Other Jewish traditions tell of a lamb chosen to lead God's flock. And, of course, the Passover lamb was fundamental to the story of Israel's foundation as a faith community.

In effect, for the Israelites the lamb was a figure that stood for sacrificial rites of communion and reconciliation with God after sin. Though Jesus, as Lamb of God embodied some of these notions, He also surpassed them. In Jesus, God was offering not only Israel, but the whole world, the fullness of pardon and perfect reconciliation.

The Father sent His Only Begotten Son Jesus into the world not to condemn it but to redeem it (cf. John 3:16). On him, at the baptism, the Holy Spirit descended and remained throughout his ministry.

After his resurrection, Jesus fulfilled the communication John had received from God, "He on whom you see the Spirit descend and remain is the One who baptizes with the Holy Spirit".

The manner of life of those baptized with the Holy Spirit--poured out on and by Jesus--is the topic of Paul's First Letter to the Corinthians. We will hear excerpts from it on the Sundays between now and the beginning of Lent.

Next week, we will learn how Christians, called to oneness in Christ, have become such partisans of different religious leaders that Paul blurted out in exasperation, "Christ did not send me to baptize but to proclaim the gospel".

For now, however, Paul stresses the call to holiness of the Church in Corinth "called to be saints, together with all those who in every place call on the name of the Lord Jesus Christ".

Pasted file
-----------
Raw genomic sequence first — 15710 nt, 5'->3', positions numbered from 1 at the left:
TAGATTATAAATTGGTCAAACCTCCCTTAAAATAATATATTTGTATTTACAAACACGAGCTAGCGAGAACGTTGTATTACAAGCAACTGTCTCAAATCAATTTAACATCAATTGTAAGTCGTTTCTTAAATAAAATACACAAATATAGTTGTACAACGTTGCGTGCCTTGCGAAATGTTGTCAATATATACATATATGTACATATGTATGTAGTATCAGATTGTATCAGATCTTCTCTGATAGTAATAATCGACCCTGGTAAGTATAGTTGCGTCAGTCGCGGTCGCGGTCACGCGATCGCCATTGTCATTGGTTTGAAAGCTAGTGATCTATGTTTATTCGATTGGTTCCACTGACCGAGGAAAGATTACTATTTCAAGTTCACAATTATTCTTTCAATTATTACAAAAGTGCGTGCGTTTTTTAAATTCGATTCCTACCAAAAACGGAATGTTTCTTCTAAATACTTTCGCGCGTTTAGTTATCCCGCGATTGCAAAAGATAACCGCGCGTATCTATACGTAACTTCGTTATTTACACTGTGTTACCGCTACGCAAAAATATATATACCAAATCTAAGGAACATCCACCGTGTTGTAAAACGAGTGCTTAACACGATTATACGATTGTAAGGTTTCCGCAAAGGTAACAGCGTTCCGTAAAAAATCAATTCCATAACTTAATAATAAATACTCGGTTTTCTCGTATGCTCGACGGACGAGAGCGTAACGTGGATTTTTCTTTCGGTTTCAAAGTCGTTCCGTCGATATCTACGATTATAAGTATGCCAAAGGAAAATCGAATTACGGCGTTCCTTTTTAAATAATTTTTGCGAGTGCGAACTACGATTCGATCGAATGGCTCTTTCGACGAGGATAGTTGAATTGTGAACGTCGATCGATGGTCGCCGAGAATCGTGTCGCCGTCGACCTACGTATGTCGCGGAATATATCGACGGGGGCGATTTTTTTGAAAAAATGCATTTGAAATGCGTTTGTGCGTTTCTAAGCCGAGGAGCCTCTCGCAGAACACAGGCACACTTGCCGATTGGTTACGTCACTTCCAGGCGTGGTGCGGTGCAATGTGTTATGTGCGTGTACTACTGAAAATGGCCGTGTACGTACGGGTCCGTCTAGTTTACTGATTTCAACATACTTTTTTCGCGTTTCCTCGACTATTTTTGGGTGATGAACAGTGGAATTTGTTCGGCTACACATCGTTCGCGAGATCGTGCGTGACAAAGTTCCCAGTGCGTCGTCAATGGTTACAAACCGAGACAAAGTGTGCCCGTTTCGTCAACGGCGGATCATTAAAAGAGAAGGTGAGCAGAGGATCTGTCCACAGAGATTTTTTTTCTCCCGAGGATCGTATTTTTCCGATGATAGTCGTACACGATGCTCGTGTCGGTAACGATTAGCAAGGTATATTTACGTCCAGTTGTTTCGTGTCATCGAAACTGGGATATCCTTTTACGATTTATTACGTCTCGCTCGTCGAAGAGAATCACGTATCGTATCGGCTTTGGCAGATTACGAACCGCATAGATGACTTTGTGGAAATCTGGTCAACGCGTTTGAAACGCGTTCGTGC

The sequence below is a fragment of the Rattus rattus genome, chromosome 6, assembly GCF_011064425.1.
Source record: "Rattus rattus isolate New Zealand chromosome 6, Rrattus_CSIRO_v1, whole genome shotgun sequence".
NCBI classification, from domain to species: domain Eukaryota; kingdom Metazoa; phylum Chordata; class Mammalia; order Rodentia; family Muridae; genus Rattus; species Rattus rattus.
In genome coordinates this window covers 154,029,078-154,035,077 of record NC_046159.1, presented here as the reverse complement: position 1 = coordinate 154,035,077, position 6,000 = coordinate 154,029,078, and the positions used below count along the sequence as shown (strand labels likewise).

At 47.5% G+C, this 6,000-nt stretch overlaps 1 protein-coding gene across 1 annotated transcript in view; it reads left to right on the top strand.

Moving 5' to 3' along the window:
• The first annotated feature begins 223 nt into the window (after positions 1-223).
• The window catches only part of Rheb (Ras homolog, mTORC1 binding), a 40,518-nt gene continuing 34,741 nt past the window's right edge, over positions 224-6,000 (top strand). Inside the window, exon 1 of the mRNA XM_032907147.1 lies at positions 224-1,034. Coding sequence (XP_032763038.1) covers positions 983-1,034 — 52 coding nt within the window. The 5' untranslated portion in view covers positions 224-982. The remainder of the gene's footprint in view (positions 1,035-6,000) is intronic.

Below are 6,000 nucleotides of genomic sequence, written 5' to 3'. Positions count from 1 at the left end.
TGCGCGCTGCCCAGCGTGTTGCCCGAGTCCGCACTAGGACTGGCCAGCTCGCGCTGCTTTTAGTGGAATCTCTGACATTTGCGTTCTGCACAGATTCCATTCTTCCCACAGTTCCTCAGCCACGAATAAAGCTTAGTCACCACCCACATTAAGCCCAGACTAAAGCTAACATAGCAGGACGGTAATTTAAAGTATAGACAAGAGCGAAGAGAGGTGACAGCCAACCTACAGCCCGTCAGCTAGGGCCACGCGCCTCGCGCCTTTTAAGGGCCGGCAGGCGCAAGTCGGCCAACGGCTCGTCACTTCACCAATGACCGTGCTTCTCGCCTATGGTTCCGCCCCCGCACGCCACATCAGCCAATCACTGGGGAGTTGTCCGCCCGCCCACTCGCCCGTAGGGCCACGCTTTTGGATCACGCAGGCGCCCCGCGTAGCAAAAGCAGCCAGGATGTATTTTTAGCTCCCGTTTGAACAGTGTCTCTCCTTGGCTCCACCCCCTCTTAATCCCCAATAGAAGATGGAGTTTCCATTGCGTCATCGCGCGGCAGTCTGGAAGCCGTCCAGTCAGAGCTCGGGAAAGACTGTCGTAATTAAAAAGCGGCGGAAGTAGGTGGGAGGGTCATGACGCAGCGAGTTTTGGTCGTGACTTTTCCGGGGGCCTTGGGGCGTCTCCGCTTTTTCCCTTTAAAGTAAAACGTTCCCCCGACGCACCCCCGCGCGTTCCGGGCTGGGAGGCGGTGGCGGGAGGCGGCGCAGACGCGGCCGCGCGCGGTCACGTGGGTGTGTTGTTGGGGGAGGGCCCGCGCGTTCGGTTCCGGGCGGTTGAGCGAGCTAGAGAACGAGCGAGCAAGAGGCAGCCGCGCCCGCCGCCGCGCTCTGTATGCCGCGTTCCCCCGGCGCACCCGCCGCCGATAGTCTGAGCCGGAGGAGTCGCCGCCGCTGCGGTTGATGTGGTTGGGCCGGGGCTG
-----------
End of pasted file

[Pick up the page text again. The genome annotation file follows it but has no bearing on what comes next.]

BTW, this fits in very well with our theme for this Pastoral Year in the Archdiocese of Ottawa: "Called to Holiness--the Saints Among Us".

* * *

Almighty ever-living God, who govern all things, both in heaven and on earth, mercifully hear the pleading of your people and bestow your peace on our times. Through our Lord.

* * *

Wednesday Evening's Haiti Anniversary Mass

A moving Eucharist on Wednesday evening brought a large congregation to Notre Dame Cathedral; there was a reception in the Parish Hall afterwards. 

Having forgotten to arrange for photos, I am dependent on local media for these  (with credits to: The Ottawa Citizen, Le Droit respectively).


  1. Young Canadian RC MaleJanuary 14, 2011 at 10:47 AM

    Your Eminence, Thank you so much for starting to put up reflections for the following Sunday. It's quite hard to appreciate the Word when you don't know what the readings mean (and you might not focus on them in whatever physical state you are in), leaving you with the Homily as the only way on Sunday. The homily can vary from priest to priest in content and theology! (e.g. Aquinas, Longergan SJ, Priest's own understanding). Sometimes, a homily can even be used for a charity/misson/cause etc. and there is no homily on the Word per se! These reflections will help myself and your readers understand the Liturgy of the Word so we don't go in blind! Deo Gratias!

  2. Fr. P. Sabourin (Kilborn)January 14, 2011 at 11:53 AM

    Thank you,Your Grace.
    Your mention of the words: "Who takes away the sin of the world", is excellent food for thought for those who believe in the divinity of Christ. Can a mere man,let alone a sinful man, "take away" the sin of the world in a fashion worthy and exemplary of God's perfection in such a collossal endeavour,one could ask. And what mere man could say: I am without sin?

    Fr.Pierre S.